My 7 year old has a lazy eye. The eye patch does not work well with him, he was given Atropline Ophthalmic eye drop to blurr the good eye. I don't have a good feeling about putting the eye drop in the good eye. Is it possible that this eye drop can damage the good eye? I only gave him one drop yesterday and he still has the effect today. However, I didn't put any today because he had a hard time in school. I don't know I just don't trust this medication! What should I do?
My son has a lazy eye and has been given Atropline Opt, is it safe to use in his good eye?
- 8 Feb 2011 by Juanito Campos
8 Feb 2011
It wont hurt his good eye permanently. It will possibly give him headaches because it is blurring his good eye. I understand the theory behind what the ophthalmologist is wanting to do. What happens in ambliopia (the name for "lazy eye") is that the childs eye is drifting due to weaker muscles in his "lazy" eye causing the child to see double. Eventually the brain will compensate by ignoring the signal from the lazy eye. This will reduce the vision in that eye to no better than 20/400 even with glasses correction. So what they want to do is to train the muscles in the lazy eye to work harder. Usually done by patching the good eye to make the lazy one work harder. Atropine eye drops will blur the eye because it dilates the pupil. If you have ever had a dilated eye exam at the eye Dr, they usually use atropine to do the job, so you know how difficult it is to see after dilation.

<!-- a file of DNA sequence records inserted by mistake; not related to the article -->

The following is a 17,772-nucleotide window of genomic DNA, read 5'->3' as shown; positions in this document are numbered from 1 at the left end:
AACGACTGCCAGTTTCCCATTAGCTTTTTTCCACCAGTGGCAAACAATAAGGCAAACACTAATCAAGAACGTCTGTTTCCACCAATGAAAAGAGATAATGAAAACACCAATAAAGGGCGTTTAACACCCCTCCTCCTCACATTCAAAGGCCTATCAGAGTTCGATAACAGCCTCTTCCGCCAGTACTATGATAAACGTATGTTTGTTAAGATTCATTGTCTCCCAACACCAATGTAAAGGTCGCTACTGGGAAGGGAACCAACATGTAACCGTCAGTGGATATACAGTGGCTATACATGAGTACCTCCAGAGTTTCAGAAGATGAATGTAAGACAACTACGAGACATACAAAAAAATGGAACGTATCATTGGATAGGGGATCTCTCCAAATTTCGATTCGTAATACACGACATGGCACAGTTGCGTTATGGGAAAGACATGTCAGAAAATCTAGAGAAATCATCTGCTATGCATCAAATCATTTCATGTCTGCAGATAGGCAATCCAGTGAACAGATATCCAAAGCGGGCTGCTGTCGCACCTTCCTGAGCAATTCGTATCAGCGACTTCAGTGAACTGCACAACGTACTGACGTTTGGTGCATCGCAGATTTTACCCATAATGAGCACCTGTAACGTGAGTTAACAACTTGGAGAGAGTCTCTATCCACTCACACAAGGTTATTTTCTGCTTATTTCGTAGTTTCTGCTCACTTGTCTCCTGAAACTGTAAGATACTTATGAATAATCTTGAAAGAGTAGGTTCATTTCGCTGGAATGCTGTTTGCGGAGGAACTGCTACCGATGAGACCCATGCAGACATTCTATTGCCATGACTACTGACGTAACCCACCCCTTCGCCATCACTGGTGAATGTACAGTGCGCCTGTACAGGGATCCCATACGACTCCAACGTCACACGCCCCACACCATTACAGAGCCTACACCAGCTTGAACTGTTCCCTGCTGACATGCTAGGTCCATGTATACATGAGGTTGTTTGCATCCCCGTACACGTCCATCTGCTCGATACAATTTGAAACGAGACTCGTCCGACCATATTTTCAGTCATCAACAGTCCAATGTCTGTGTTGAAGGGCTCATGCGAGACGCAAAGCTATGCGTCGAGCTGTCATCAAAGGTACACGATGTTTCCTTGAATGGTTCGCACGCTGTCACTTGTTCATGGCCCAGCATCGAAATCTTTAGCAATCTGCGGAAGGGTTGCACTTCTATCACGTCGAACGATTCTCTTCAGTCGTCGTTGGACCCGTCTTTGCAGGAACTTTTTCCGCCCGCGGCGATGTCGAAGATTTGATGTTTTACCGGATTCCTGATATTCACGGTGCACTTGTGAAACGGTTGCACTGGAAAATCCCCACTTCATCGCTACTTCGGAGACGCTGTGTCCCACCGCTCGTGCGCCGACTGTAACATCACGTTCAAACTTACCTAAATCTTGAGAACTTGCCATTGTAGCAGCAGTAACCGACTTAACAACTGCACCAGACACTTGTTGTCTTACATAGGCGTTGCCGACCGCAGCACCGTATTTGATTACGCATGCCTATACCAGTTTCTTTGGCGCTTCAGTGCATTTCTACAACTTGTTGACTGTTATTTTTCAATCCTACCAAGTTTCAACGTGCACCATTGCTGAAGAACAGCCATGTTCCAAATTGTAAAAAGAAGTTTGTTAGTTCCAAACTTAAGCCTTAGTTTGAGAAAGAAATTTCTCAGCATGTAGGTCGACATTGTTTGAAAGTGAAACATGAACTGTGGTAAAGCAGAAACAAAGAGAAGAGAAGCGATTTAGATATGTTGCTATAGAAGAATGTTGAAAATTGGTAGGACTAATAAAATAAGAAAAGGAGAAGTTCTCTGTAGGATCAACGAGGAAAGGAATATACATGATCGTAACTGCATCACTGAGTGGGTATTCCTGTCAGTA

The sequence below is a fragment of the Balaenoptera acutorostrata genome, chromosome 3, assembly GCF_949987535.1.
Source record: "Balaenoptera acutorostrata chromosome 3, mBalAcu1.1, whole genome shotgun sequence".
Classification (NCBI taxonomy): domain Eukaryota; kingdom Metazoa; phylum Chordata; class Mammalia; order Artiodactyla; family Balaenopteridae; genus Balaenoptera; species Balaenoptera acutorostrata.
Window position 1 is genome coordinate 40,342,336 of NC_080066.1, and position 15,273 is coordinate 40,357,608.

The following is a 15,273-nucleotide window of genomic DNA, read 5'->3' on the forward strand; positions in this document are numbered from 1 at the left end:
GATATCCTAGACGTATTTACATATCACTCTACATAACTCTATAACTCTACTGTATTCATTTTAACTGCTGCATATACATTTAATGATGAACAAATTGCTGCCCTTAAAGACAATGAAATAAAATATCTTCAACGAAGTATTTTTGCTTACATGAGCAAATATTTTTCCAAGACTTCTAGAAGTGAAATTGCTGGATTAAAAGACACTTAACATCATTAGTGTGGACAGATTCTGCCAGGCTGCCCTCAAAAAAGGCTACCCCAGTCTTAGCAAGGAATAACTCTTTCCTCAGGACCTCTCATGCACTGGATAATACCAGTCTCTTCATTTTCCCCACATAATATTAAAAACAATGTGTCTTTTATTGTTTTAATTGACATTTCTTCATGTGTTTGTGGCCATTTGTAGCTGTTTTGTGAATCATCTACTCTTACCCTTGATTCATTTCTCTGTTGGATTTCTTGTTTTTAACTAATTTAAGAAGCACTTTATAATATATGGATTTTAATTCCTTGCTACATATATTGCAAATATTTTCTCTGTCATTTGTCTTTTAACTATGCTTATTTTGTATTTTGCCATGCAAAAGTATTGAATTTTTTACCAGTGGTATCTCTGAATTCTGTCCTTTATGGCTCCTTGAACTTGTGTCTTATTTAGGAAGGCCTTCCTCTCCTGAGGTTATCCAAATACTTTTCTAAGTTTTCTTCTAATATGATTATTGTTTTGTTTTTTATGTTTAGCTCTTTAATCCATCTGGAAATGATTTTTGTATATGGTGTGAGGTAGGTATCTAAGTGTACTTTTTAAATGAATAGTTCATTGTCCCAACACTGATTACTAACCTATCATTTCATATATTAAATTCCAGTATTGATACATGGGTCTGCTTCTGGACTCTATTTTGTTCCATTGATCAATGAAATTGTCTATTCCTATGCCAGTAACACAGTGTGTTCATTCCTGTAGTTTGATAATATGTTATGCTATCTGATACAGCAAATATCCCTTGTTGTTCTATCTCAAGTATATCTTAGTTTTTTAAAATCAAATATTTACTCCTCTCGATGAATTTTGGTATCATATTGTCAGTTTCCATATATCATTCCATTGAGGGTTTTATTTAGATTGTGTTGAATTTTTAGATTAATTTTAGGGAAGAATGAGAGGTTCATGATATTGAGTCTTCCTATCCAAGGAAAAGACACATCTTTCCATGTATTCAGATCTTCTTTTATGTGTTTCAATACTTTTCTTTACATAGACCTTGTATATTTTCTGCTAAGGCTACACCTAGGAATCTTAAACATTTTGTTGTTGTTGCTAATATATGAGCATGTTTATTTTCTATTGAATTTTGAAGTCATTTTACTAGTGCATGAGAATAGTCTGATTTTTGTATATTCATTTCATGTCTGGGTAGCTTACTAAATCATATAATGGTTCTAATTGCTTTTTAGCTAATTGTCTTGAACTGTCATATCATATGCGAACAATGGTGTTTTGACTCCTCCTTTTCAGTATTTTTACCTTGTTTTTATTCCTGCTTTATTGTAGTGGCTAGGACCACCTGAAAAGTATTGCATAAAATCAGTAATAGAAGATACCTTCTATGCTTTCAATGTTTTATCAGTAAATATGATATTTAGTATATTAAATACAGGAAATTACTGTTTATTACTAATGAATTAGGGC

The side effects of this medicine include confusion, headache, blurred vision, increased eye pressure, irritation, sensitivity to light, and a few others. Once you stop using the drug the dilation will go back to normal in a few days and side effects will diminish. That being said, if you wish to treat this lazy eye and prevent him from losing most of his vision in his lazy eye permanently you need to do it NOW! Your son is already 7. My ophthalmolgist I worked with said the damage was often done if this was not treated by the age of 5. Your sons ophthalmologist must think there is still time to correct this. Can I ask why patching is not working for him? It is your best alternative to these drops. At 7 years old he should be old enough to explain the consequences of not keeping a patch in place. It will be awkward and uncomfortable for him to get the ambliopic eye working. It is awkward for him to wear a patch, the other kids will ask why he is wearing it, but it is temporary. He wont have to wear it long and he needs to know his vision is at stake. He will be legally blind in one eye without treatment.
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